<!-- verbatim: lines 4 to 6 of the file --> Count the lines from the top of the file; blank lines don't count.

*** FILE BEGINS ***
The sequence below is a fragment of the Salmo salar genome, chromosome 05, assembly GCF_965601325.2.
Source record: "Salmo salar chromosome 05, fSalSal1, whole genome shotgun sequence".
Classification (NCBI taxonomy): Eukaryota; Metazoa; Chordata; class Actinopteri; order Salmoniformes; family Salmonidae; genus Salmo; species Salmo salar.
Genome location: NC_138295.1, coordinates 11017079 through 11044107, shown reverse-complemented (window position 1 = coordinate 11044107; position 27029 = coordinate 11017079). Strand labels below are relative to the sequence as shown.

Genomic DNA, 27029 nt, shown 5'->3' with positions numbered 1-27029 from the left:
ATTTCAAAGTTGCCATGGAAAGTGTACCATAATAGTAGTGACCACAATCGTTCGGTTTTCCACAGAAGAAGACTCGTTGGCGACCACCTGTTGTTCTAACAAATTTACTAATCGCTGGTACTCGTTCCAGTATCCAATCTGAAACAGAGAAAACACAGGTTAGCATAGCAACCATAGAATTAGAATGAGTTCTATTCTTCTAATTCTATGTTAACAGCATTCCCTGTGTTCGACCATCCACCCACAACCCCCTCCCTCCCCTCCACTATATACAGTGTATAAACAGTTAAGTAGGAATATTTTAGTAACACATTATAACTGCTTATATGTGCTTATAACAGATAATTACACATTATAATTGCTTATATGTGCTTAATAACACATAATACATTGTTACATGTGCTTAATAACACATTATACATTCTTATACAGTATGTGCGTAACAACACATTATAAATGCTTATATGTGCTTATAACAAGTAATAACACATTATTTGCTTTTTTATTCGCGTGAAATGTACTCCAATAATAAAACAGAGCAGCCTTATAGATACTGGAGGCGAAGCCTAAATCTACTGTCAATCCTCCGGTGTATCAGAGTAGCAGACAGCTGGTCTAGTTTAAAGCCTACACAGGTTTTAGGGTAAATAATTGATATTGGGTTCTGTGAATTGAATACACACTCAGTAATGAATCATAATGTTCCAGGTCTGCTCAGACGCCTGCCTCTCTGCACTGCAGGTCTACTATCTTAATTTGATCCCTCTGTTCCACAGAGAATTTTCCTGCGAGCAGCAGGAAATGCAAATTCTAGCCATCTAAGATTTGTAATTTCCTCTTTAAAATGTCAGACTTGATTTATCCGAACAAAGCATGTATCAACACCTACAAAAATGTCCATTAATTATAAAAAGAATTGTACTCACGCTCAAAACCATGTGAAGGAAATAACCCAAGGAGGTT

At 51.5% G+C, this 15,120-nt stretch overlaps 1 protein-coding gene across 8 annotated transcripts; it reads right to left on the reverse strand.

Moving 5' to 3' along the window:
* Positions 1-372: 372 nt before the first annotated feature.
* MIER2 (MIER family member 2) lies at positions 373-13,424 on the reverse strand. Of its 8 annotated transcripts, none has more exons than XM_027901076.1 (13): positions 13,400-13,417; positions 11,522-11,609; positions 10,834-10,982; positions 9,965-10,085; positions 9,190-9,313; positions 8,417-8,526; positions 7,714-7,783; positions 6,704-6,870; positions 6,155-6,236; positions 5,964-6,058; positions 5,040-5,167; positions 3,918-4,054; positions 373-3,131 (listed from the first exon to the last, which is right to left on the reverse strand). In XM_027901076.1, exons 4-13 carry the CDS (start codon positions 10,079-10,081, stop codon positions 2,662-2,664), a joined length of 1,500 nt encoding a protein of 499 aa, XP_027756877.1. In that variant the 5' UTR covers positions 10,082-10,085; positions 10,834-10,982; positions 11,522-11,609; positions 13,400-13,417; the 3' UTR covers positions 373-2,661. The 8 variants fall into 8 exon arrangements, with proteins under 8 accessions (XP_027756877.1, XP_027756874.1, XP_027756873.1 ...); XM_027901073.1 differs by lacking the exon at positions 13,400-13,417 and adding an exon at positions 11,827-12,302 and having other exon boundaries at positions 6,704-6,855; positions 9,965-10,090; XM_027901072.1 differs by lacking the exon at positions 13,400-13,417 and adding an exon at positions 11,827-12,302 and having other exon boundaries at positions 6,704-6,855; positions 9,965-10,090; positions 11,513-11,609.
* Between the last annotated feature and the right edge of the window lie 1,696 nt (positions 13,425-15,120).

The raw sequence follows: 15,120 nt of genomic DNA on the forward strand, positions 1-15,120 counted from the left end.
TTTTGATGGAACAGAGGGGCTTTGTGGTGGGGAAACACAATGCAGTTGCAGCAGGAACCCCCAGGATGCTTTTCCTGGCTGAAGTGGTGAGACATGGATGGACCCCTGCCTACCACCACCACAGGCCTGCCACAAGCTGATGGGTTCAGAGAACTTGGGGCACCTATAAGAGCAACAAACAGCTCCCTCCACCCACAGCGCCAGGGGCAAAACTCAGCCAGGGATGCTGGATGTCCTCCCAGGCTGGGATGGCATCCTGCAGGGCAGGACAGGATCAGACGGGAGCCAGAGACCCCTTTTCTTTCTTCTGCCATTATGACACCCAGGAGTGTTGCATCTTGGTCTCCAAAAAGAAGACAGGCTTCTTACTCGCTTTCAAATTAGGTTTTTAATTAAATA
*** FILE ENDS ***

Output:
Genome location: NC_138295.1, coordinates 11017079 through 11044107, shown reverse-complemented (window position 1 = coordinate 11044107; position 27029 = coordinate 11017079). Strand labels below are relative to the sequence as shown.

Genomic DNA, 27029 nt, shown 5'->3' with positions numbered 1-27029 from the left:
ATTTCAAAGTTGCCATGGAAAGTGTACCATAATAGTAGTGACCACAATCGTTCGGTTTTCCACAGAAGAAGACTCGTTGGCGACCACCTGTTGTTCTAACAAATTTACTAATCGCTGGTACTCGTTCCAGTATCCAATCTGAAACAGAGAAAACACAGGTTAGCATAGCAACCATAGAATTAGAATGAGTTCTATTCTTCTAATTCTATGTTAACAGCATTCCCTGTGTTCGACCATCCACCCACAACCCCCTCCCTCCCCTCCACTATATACAGTGTATAAACAGTTAAGTAGGAATATTTTAGTAACACATTATAACTGCTTATATGTGCTTATAACAGATAATTACACATTATAATTGCTTATATGTGCTTAATAACACATAATACATTGTTACATGTGCTTAATAACACATTATACATTCTTATACAGTATGTGCGTAACAACACATTATAAATGCTTATATGTGCTTATAACAAGTAATAACACATTATTTGCTTTTTTATTCGCGTGAAATGTACTCCAATAATAAAACAGAGCAGCCTTATAGATACTGGAGGCGAAGCCTAAATCTACTGTCAATCCTCCGGTGTATCAGAGTAGCAGACAGCTGGTCTAGTTTAAAGCCTACACAGGTTTTAGGGTAAATAATTGATATTGGGTTCTGTGAATTGAATACACACTCAGTAATGAATCATAATGTTCCAGGTCTGCTCAGACGCCTGCCTCTCTGCACTGCAGGTCTACTATCTTAATTTGATCCCTCTGTTCCACAGAGAATTTTCCTGCGAGCAGCAGGAAATGCAAATTCTAGCCATCTAAGATTTGTAATTTCCTCTTTAAAATGTCAGACTTGATTTATCCGAACAAAGCATGTATCAACACCTACAAAAATGTCCATTAATTATAAAAAGAATTGTACTCACGCTCAAAACCATGTGAAGGAAATAACCCAAGGAGGTT